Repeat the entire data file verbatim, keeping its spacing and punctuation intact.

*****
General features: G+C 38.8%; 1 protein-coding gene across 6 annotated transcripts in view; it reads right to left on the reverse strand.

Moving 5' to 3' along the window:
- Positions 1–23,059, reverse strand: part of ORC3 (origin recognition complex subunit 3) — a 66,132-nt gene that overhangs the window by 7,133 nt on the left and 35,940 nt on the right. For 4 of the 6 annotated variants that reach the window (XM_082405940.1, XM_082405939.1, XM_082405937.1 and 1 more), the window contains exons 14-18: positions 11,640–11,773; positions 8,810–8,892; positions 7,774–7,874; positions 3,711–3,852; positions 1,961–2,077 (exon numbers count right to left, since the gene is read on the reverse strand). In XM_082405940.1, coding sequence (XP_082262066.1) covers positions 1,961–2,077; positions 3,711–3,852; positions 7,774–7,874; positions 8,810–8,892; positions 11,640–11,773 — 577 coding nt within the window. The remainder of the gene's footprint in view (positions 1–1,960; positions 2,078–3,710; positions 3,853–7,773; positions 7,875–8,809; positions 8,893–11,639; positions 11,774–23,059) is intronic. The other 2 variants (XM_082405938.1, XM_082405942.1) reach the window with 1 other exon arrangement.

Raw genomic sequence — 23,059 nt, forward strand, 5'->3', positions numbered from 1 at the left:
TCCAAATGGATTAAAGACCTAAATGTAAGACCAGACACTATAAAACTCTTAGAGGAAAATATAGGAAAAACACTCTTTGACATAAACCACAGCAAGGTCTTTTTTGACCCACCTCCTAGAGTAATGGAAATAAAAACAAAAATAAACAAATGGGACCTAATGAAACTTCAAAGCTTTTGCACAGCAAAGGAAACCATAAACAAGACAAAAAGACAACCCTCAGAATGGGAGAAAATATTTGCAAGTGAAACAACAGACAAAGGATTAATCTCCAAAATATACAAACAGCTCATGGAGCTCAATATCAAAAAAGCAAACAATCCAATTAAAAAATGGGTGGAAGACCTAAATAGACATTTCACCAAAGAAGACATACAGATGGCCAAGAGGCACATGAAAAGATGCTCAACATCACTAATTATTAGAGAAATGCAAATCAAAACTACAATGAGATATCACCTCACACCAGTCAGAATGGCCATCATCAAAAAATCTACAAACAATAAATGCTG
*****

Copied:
General features: G+C 38.8%; 1 protein-coding gene across 6 annotated transcripts in view; it reads right to left on the reverse strand.

Moving 5' to 3' along the window:
- Positions 1–23,059, reverse strand: part of ORC3 (origin recognition complex subunit 3) — a 66,132-nt gene that overhangs the window by 7,133 nt on the left and 35,940 nt on the right. For 4 of the 6 annotated variants that reach the window (XM_082405940.1, XM_082405939.1, XM_082405937.1 and 1 more), the window contains exons 14-18: positions 11,640–11,773; positions 8,810–8,892; positions 7,774–7,874; positions 3,711–3,852; positions 1,961–2,077 (exon numbers count right to left, since the gene is read on the reverse strand). In XM_082405940.1, coding sequence (XP_082262066.1) covers positions 1,961–2,077; positions 3,711–3,852; positions 7,774–7,874; positions 8,810–8,892; positions 11,640–11,773 — 577 coding nt within the window. The remainder of the gene's footprint in view (positions 1–1,960; positions 2,078–3,710; positions 3,853–7,773; positions 7,875–8,809; positions 8,893–11,639; positions 11,774–23,059) is intronic. The other 2 variants (XM_082405938.1, XM_082405942.1) reach the window with 1 other exon arrangement.

Raw genomic sequence — 23,059 nt, forward strand, 5'->3', positions numbered from 1 at the left:
TCCAAATGGATTAAAGACCTAAATGTAAGACCAGACACTATAAAACTCTTAGAGGAAAATATAGGAAAAACACTCTTTGACATAAACCACAGCAAGGTCTTTTTTGACCCACCTCCTAGAGTAATGGAAATAAAAACAAAAATAAACAAATGGGACCTAATGAAACTTCAAAGCTTTTGCACAGCAAAGGAAACCATAAACAAGACAAAAAGACAACCCTCAGAATGGGAGAAAATATTTGCAAGTGAAACAACAGACAAAGGATTAATCTCCAAAATATACAAACAGCTCATGGAGCTCAATATCAAAAAAGCAAACAATCCAATTAAAAAATGGGTGGAAGACCTAAATAGACATTTCACCAAAGAAGACATACAGATGGCCAAGAGGCACATGAAAAGATGCTCAACATCACTAATTATTAGAGAAATGCAAATCAAAACTACAATGAGATATCACCTCACACCAGTCAGAATGGCCATCATCAAAAAATCTACAAACAATAAATGCTG